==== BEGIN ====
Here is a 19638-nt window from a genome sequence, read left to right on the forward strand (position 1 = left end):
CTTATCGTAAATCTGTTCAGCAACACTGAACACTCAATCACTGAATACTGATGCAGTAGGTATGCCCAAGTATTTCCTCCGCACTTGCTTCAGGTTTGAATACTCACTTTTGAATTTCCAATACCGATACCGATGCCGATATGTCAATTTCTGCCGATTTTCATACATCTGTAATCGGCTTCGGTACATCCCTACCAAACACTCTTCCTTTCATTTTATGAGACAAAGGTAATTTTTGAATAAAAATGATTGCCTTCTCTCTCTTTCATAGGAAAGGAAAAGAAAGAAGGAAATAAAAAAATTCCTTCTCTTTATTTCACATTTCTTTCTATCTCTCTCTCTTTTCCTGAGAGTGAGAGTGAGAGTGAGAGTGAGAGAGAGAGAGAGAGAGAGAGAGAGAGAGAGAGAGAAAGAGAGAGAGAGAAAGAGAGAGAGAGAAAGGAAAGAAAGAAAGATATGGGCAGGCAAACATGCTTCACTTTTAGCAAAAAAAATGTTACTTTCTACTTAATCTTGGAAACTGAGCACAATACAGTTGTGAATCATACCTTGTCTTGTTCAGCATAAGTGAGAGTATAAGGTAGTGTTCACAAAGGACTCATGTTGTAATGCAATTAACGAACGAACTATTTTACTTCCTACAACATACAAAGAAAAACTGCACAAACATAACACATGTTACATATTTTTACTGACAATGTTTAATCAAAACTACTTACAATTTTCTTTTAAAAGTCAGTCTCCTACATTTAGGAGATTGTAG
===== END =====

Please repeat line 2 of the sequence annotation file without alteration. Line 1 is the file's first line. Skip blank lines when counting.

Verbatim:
CTTATCGTAAATCTGTTCAGCAACACTGAACACTCAATCACTGAATACTGATGCAGTAGGTATGCCCAAGTATTTCCTCCGCACTTGCTTCAGGTTTGAATACTCACTTTTGAATTTCCAATACCGATACCGATGCCGATATGTCAATTTCTGCCGATTTTCATACATCTGTAATCGGCTTCGGTACATCCCTACCAAACACTCTTCCTTTCATTTTATGAGACAAAGGTAATTTTTGAATAAAAATGATTGCCTTCTCTCTCTTTCATAGGAAAGGAAAAGAAAGAAGGAAATAAAAAAATTCCTTCTCTTTATTTCACATTTCTTTCTATCTCTCTCTCTTTTCCTGAGAGTGAGAGTGAGAGTGAGAGTGAGAGAGAGAGAGAGAGAGAGAGAGAGAGAGAGAGAGAAAGAGAGAGAGAGAAAGAGAGAGAGAGAAAGGAAAGAAAGAAAGATATGGGCAGGCAAACATGCTTCACTTTTAGCAAAAAAAATGTTACTTTCTACTTAATCTTGGAAACTGAGCACAATACAGTTGTGAATCATACCTTGTCTTGTTCAGCATAAGTGAGAGTATAAGGTAGTGTTCACAAAGGACTCATGTTGTAATGCAATTAACGAACGAACTATTTTACTTCCTACAACATACAAAGAAAAACTGCACAAACATAACACATGTTACATATTTTTACTGACAATGTTTAATCAAAACTACTTACAATTTTCTTTTAAAAGTCAGTCTCCTACATTTAGGAGATTGTAG